COVID-19 is currently the top story worldwide. Other events of the new year seemingly pale in comparison to how this evolving health crisis – now upgraded to a pandemic by the World Health Organization (WHO) – continues to unapologetically consume our daily lives.
So, in this spirit, we exchanged germ-free elbow bumps upon learning that one of our researchers, John Schoggins, Ph.D., made an exciting medical discovery in early March. An associate professor of microbiology at UT Southwestern Medical Center in Dallas, Texas, Dr. Schoggins and his international collaborators (Charles Rice, Ph.D., at The Rockefeller University in New York and Volker Thiel, Ph.D., at University of Bern in Switzerland) are credited with identifying LY6E, a naturally occurring protein that has been shown to inhibit coronavirus infection. Their findings are detailed in a pre-print article, entitled “LY6E Impairs Coronavirus Fusion and Confers Immune Control of Viral Disease.”
“My lab has a longstanding history researching how cells defend themselves from viral infection. This particular protein, LY6E, demonstrates the ability to block the COVID-19 virus and other coronaviruses like SARS and MERS from fusing to the cells, thus significantly reducing the probability of infection when tested in vitro [outside living organism]. It also helps the immune system control coronavirus disease in vivo [within living organism],” explained Dr. Schoggins to the Lung Association.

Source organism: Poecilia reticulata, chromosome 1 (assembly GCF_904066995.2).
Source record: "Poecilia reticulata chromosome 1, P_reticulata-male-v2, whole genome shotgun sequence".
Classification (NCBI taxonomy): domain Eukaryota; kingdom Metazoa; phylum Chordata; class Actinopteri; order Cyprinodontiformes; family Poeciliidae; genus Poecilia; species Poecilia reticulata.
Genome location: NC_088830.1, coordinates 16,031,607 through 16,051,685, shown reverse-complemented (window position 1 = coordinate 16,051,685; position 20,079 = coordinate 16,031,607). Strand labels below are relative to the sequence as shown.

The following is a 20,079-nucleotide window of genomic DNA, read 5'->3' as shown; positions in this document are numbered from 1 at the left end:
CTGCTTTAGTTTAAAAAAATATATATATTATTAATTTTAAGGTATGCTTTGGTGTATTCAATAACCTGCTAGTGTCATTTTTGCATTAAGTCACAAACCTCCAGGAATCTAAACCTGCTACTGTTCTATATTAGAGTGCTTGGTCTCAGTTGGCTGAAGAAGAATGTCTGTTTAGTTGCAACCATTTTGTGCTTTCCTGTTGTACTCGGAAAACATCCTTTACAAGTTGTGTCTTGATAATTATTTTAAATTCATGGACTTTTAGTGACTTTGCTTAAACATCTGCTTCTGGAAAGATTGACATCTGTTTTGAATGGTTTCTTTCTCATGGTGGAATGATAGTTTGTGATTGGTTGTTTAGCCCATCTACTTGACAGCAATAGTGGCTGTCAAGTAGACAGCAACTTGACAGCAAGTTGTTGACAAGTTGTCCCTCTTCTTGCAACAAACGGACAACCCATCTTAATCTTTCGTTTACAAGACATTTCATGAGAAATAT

Dr. Schoggins received the Lung Association’s Innovation Award in 2019-2020, which aims to match the brightest minds with the best science, in support and recognition of his pioneering project, “New Avenue for Keeping Influenza in Check.” Through this project, which set out to investigate how macrophages [large white blood cells] affect the influenza virus, the team ultimately landed on LY6E and determined it plays a key role in the primary immune response defending against coronavirus. Quite an opportune outcome during an ongoing global race to curb the fast-paced spread of COVID-19.
Now that LY6E has been detected and examined, they plan to expand their inquiry to see whether it can be translated into treatment options. “We’re thinking about ways to mimic LY6E in the hopes of developing a complementary small molecule or peptide drug target, along the lines of a fusion inhibitor,” Dr. Schoggins added. “The team is appreciative of organizations such as the American Lung Association for taking chances on cutting-edge research such as ours.”
We’ll keep you updated on next steps of Dr. Schoggins’ study, but in the meantime, we’re proud that our Research Team is hard at work on timely and impactful research! Continue to follow the American Lung Association on the social platform of your choice for all your lung health and respiratory news.